Yesterday a senior official from the United States Treasury addressed a big crowd in Hong Kong at a luncheon organised by the Asia Society. He talked about the thinking at the Treasury during the credit crisis but, inevitably, the interesting part was the Q&A.

Foremost on peopleÆs minds was why the US government organised the sale of Bear Stearns to JPMorgan Chase in March, only to let Lehman Brothers go bankrupt in September, the impact of which has badly damaged global capital markets and investors.

McCormick says at that stage, the US government was dealing with crises on a case-by-case basis. ôHopefully weÆre now out of the case-by-case business,ö he says, remarking on the governmentÆs more strategic approach to rescuing the banking system. Each decision required a balance between systemic risk and imposing discipline on the markets. In the case of Lehman, he says that, unlike with Bear Stearns, there had been open speculation about its fate for months. ôWe had hoped this would have reduced the risk,ö he says.

Secondly, there was no buyer for Lehman Brothers, he says, unlike the case with Bear Stearns. Of course, in BearÆs case, the Federal Reserve was willing and able to put its balance sheet behind its toxic assets, to the tune of nearly $30 billion. McCormick says this wasnÆt possible in LehmanÆs case because its balance sheet was so much bigger. Moreover, while now the US Treasury has powers under the $700 billion bailout package to take equity stakes in financial service providers, it did not in early September. He says that, if Lehman had gone under today, once the Treasury had been given added powers by Congress, ôit would be a different situationö.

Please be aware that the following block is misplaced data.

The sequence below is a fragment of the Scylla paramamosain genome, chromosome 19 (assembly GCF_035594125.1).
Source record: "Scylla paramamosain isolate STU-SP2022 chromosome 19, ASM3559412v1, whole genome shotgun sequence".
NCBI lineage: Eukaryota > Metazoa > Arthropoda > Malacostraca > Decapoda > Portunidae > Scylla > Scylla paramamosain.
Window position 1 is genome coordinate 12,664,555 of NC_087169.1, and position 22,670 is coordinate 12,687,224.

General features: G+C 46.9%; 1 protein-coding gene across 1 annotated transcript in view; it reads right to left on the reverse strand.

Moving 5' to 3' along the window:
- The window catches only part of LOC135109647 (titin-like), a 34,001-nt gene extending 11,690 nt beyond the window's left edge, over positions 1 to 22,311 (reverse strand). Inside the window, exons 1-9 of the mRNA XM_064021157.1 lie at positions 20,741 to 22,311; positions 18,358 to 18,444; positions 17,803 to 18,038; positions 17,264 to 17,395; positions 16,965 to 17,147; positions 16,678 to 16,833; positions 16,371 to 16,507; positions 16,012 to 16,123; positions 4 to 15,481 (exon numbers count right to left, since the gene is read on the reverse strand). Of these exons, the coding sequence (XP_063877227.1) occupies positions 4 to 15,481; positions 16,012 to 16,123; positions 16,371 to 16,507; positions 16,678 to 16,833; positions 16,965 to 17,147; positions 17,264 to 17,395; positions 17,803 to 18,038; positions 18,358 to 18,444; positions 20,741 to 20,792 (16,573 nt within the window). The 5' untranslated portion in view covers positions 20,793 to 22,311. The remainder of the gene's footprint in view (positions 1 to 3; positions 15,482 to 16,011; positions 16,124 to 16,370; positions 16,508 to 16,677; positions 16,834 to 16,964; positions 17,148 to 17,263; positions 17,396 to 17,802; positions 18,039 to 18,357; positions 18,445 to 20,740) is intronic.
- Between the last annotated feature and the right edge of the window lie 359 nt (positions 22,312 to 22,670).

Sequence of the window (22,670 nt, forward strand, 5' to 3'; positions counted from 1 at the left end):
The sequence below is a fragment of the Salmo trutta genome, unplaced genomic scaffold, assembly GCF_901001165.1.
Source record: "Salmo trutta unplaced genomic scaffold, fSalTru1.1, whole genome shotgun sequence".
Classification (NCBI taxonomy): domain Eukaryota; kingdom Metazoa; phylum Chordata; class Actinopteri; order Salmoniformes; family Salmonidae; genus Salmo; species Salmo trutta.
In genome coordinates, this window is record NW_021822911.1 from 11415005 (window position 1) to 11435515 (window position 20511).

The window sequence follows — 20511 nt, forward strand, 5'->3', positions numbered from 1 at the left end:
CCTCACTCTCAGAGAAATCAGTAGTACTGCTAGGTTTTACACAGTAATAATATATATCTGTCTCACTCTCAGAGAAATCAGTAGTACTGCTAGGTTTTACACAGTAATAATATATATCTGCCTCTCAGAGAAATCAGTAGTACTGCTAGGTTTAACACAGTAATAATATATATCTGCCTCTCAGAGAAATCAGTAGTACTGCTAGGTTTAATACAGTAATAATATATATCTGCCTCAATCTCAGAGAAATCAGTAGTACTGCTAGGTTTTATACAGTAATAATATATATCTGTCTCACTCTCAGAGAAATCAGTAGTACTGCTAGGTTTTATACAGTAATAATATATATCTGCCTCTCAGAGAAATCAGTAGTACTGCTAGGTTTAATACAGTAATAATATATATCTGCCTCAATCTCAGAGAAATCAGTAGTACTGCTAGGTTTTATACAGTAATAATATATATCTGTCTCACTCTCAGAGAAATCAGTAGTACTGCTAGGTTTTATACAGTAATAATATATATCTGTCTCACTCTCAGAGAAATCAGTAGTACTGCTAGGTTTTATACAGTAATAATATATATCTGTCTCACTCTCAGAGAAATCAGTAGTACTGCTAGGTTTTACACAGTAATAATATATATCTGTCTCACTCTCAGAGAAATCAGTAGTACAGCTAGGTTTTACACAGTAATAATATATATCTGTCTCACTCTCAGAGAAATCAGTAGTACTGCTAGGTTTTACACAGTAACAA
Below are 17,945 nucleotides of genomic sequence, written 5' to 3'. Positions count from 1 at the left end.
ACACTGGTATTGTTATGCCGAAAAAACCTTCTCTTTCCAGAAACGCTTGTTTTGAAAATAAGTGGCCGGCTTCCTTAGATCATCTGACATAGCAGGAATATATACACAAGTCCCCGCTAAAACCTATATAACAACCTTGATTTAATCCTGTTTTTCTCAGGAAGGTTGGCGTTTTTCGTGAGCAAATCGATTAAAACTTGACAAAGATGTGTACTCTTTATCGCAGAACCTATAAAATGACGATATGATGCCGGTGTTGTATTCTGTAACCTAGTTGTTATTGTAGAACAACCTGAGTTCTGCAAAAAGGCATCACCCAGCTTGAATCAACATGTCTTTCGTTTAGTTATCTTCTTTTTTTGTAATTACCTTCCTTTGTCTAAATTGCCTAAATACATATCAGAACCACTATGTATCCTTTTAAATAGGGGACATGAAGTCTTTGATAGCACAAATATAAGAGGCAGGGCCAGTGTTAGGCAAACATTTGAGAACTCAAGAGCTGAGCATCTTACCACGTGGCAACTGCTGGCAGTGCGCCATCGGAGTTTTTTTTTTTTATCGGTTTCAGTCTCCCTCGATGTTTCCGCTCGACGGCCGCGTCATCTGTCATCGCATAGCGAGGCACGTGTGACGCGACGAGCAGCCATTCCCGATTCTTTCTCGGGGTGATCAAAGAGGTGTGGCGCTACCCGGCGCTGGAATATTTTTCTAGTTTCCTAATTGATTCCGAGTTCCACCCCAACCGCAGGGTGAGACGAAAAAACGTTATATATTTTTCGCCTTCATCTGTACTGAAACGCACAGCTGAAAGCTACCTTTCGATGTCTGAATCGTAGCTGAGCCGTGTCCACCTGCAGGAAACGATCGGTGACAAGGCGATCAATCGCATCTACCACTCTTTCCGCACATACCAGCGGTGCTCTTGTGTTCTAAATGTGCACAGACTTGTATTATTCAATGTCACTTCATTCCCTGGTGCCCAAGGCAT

On efforts to regulate credit default swaps, McCormick says the market needs to become more transparent. The Federal Reserve is taking the lead on this. Furthermore, he says the Treasury believes the business models of credit rating agencies must change when it comes to how they rate structured products. He says the government is considering various proposals, but offered no details.

When asked ôis the Chicago School of economic thought deadö, he acknowledged the unusual fact of a free-market Republican administration asking Congress for state intervention into the banking system. He says this was the least bad alternative, compared to a total systemic meltdown and the terrible cost this would put on the economy. ôWe must ensure we get out of the business of owning banks as rapidly as possible,ö he says, noting the nine banks in which the US government has taken equity minority stakes have been given incentives to divest those stakes over the next five years.

From this followed a question about the governmentÆs equity stakes in major investment banks, and whether this was repeating the errors with Fannie Mae and Freddie Mac, in which quasi-government organisations were given a competitive advantage in the marketplace because of their access to cheap funding.

McCormack first says that Henry Paulson, the Treasury secretary, warned the government-backed enterprisesÆ business models were flawed more than a year ago, but his warning went ignored. More to the point, McCormack says the government equity stakes are meant to create a ôtime outö period to stabilise the markets, and set the conditions for proper reforms. ôWe realise now that the Fannie Mae and Freddie Mac business model of profit maximisation combined with a public mission is not sustainable,ö he says.